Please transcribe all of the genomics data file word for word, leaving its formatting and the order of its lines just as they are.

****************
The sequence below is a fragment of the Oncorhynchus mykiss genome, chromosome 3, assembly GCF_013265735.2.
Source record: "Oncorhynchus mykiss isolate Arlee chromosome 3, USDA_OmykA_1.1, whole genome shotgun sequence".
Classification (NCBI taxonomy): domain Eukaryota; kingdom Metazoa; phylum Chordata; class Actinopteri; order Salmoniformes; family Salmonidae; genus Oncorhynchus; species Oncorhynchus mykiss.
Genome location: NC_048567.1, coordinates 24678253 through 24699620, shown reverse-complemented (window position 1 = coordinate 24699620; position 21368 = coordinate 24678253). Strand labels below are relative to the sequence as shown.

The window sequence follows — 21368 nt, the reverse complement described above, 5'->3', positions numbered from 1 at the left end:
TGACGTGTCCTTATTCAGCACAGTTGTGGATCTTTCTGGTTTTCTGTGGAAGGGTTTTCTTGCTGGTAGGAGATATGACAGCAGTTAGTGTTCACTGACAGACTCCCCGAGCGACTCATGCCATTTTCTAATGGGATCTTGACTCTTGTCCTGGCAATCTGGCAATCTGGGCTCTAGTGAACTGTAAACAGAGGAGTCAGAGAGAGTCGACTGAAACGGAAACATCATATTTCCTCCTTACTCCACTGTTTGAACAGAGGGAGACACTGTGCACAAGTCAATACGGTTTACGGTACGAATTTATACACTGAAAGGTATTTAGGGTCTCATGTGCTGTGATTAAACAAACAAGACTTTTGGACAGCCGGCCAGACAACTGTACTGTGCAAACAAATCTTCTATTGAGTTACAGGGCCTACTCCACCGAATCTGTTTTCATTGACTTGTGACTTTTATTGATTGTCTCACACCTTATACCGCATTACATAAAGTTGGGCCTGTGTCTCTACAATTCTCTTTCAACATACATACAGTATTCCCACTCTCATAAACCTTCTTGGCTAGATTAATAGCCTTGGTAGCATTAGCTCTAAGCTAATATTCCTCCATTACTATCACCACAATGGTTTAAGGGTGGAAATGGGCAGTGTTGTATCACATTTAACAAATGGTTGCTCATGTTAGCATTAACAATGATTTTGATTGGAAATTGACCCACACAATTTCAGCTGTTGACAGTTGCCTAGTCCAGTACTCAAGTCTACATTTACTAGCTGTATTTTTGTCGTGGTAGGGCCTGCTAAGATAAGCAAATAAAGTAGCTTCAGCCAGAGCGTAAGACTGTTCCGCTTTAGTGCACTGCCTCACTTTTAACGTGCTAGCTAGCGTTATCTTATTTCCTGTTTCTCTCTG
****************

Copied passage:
The sequence below is a fragment of the Oncorhynchus mykiss genome, chromosome 3, assembly GCF_013265735.2.
Source record: "Oncorhynchus mykiss isolate Arlee chromosome 3, USDA_OmykA_1.1, whole genome shotgun sequence".
Classification (NCBI taxonomy): domain Eukaryota; kingdom Metazoa; phylum Chordata; class Actinopteri; order Salmoniformes; family Salmonidae; genus Oncorhynchus; species Oncorhynchus mykiss.
Genome location: NC_048567.1, coordinates 24678253 through 24699620, shown reverse-complemented (window position 1 = coordinate 24699620; position 21368 = coordinate 24678253). Strand labels below are relative to the sequence as shown.

The window sequence follows — 21368 nt, the reverse complement described above, 5'->3', positions numbered from 1 at the left end:
TGACGTGTCCTTATTCAGCACAGTTGTGGATCTTTCTGGTTTTCTGTGGAAGGGTTTTCTTGCTGGTAGGAGATATGACAGCAGTTAGTGTTCACTGACAGACTCCCCGAGCGACTCATGCCATTTTCTAATGGGATCTTGACTCTTGTCCTGGCAATCTGGCAATCTGGGCTCTAGTGAACTGTAAACAGAGGAGTCAGAGAGAGTCGACTGAAACGGAAACATCATATTTCCTCCTTACTCCACTGTTTGAACAGAGGGAGACACTGTGCACAAGTCAATACGGTTTACGGTACGAATTTATACACTGAAAGGTATTTAGGGTCTCATGTGCTGTGATTAAACAAACAAGACTTTTGGACAGCCGGCCAGACAACTGTACTGTGCAAACAAATCTTCTATTGAGTTACAGGGCCTACTCCACCGAATCTGTTTTCATTGACTTGTGACTTTTATTGATTGTCTCACACCTTATACCGCATTACATAAAGTTGGGCCTGTGTCTCTACAATTCTCTTTCAACATACATACAGTATTCCCACTCTCATAAACCTTCTTGGCTAGATTAATAGCCTTGGTAGCATTAGCTCTAAGCTAATATTCCTCCATTACTATCACCACAATGGTTTAAGGGTGGAAATGGGCAGTGTTGTATCACATTTAACAAATGGTTGCTCATGTTAGCATTAACAATGATTTTGATTGGAAATTGACCCACACAATTTCAGCTGTTGACAGTTGCCTAGTCCAGTACTCAAGTCTACATTTACTAGCTGTATTTTTGTCGTGGTAGGGCCTGCTAAGATAAGCAAATAAAGTAGCTTCAGCCAGAGCGTAAGACTGTTCCGCTTTAGTGCACTGCCTCACTTTTAACGTGCTAGCTAGCGTTATCTTATTTCCTGTTTCTCTCTG